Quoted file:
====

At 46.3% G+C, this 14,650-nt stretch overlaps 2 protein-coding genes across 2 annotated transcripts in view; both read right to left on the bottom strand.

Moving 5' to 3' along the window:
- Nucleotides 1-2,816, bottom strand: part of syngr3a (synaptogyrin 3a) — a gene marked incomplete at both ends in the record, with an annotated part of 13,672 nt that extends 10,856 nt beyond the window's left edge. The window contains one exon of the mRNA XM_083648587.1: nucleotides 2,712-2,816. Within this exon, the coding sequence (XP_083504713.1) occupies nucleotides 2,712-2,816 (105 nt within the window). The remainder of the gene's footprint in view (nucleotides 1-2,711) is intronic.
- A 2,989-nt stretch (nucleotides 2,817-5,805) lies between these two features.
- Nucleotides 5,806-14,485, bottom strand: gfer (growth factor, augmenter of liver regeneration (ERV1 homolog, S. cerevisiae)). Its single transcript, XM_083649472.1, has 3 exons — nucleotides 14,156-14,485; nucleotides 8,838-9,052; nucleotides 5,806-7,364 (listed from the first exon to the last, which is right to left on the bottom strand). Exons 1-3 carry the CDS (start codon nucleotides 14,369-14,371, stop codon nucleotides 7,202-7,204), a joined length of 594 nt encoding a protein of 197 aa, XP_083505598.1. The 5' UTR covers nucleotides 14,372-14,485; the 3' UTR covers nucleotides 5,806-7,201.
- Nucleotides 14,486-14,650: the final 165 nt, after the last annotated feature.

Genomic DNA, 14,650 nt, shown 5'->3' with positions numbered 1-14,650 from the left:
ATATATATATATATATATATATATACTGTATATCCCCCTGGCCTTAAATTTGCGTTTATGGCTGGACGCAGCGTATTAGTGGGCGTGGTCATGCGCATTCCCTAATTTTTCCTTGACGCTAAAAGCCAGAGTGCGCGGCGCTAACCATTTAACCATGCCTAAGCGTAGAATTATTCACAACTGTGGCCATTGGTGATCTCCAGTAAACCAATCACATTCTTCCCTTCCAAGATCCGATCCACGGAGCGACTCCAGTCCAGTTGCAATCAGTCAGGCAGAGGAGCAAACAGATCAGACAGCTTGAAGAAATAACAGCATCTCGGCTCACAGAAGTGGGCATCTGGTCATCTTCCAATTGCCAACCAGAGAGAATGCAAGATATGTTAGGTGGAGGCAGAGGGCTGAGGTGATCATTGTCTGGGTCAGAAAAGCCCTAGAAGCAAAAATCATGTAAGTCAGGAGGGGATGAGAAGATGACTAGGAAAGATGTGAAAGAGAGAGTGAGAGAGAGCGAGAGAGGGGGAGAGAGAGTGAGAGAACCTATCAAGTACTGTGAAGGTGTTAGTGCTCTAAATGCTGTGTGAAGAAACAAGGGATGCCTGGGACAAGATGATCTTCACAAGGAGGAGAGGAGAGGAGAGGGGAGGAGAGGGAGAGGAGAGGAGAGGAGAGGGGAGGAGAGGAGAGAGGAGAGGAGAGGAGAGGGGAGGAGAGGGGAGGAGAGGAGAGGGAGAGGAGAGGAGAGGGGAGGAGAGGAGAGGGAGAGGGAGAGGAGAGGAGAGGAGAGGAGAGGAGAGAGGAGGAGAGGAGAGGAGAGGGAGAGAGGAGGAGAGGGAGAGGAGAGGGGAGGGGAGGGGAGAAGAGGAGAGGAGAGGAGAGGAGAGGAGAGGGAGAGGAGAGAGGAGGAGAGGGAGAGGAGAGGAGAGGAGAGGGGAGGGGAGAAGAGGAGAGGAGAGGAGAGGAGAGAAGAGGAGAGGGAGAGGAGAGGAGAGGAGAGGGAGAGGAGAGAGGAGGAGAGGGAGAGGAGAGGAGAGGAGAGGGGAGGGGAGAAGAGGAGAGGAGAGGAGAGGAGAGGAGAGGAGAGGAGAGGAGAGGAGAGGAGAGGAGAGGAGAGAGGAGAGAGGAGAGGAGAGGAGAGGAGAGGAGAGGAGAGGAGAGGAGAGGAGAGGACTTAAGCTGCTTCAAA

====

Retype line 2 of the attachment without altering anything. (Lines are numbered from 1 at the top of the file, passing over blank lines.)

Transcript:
Moving 5' to 3' along the window: